The key is going to be her ability to present herself as a total package—a sum of all the data. From her community involvement and accomplishments to her athletic success to her current job and career aspirations, Alyssa has developed an impressive resume. Let’s hope she opens the eyes of college admissions counselors in the same way that Atlantic States Cast Iron Pipe opened the eyes of the industry to the fact that it is more than the cover of its book suggests.

Managing Human Capital

In this issue of Modern Casting, the main feature focus is melting and pouring. When most people think of metalcasting, the first thought usually is of molten metal. It is the blood that brings life to every casting operation. The three features in this issue that focus on the heart of every casting production will provide your facility with potential opportunities for improvement and advancement.

But to accompany this issue’s focus on melting and pouring, Modern Casting also dives into the brains of the metalcasting operation in the profile article, “Employee Engagement,” about Lethbridge Iron Works, Lethbridge, Alberta, Canada, on p. 22. “The brains” being the people.

Whenever I visit metalcasting facilities, one of the regular comments made by management will be that their people are their greatest asset. It is a great phrase and one that if practiced is a powerful tool. But the reality is that some of the facilities that use this phrase perceive their people similarly to the melting and pouring equipment in their facilities—as tools used to produce castings.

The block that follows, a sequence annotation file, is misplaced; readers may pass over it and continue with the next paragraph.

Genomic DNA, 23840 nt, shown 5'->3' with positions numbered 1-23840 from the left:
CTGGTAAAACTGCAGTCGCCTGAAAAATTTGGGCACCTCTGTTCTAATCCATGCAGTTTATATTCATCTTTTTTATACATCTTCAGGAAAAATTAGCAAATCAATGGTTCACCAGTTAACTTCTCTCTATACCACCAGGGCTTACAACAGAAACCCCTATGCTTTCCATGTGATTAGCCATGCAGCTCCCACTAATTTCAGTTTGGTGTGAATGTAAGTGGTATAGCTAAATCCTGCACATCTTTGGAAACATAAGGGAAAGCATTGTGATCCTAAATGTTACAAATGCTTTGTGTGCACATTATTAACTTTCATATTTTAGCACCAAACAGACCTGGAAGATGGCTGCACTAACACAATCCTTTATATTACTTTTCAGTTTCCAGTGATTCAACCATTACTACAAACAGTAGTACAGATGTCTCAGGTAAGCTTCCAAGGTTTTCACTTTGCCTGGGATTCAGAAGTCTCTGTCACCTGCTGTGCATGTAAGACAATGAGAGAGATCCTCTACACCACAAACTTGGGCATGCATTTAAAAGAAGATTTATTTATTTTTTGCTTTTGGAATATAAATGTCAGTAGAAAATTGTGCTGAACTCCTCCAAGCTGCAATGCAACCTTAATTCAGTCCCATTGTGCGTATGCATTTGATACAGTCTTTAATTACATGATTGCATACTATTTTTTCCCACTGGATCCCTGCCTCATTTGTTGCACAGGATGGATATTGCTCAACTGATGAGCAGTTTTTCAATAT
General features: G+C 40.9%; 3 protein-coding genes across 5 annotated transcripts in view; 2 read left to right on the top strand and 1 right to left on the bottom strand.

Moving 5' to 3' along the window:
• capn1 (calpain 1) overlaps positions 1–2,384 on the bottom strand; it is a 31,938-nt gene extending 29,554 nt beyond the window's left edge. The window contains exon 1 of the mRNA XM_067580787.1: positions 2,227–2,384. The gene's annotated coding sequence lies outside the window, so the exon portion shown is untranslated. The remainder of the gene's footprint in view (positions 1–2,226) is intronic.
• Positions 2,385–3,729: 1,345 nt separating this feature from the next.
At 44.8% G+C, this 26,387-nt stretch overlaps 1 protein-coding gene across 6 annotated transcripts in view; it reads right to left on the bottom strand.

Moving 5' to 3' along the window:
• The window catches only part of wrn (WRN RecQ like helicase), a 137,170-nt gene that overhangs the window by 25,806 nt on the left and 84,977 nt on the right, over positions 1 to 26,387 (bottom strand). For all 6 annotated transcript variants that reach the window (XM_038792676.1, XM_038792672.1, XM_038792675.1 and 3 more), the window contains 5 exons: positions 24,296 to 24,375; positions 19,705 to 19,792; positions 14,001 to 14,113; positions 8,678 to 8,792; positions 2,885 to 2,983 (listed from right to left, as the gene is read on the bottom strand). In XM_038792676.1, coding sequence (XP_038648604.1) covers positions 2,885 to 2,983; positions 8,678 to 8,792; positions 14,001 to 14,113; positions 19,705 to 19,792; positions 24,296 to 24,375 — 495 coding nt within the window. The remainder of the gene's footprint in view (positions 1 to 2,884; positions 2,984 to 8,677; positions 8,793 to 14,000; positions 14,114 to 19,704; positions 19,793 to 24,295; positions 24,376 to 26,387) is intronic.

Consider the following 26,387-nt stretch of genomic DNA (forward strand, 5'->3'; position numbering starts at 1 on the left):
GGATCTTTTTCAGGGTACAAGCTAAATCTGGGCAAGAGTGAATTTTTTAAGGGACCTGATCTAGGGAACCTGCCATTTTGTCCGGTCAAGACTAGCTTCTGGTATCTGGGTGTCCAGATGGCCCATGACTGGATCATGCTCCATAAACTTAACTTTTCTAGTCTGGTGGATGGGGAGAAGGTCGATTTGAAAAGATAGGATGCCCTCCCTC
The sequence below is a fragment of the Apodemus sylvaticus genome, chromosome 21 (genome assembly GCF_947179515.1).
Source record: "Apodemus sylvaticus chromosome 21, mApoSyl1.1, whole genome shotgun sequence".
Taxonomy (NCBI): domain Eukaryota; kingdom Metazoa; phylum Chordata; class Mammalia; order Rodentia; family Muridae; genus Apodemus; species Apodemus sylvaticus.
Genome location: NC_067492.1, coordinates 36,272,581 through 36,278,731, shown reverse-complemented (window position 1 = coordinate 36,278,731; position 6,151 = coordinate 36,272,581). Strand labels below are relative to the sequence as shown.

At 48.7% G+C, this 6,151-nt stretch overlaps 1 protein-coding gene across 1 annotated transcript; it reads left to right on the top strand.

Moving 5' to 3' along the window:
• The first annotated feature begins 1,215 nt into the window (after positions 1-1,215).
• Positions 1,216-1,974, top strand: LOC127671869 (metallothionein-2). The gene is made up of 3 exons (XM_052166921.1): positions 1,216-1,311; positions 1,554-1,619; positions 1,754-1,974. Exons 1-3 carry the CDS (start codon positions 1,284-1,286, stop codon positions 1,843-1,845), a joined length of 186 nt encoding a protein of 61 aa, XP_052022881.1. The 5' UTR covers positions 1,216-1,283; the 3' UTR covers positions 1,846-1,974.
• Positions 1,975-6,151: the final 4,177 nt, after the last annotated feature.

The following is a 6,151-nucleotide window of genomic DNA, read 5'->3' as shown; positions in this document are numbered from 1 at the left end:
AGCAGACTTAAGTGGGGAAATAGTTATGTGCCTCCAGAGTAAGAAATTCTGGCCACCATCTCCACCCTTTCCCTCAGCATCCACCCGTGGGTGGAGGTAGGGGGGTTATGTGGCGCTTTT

At Lethbridge, this same perception may have been the case until a few years ago.

“We had to ramp up our hiring practice from lots of screening to hiring anyone with a heartbeat,” said John Davies, president, Lethbridge Iron Works, when talking about his facility during production ramp ups in 2007 and 2011. “We did what we had to do to meet our customers’ needs, but it didn’t meet our bottom line very well to have people who were not well trained, not showing up andwithout much interest.”

After the last growth spurt in 2010-11, the management team at Lethbridge decided a turnaround in its approach to securing and engaging human capital was necessary. From the interview and hiring process to training to reviews to the distribution of production and profitability information, Lethbridge redeveloped the entire human resources system. This turnaround went as far as bringing in a corporate coach in 2012 to further enhance employee engagement.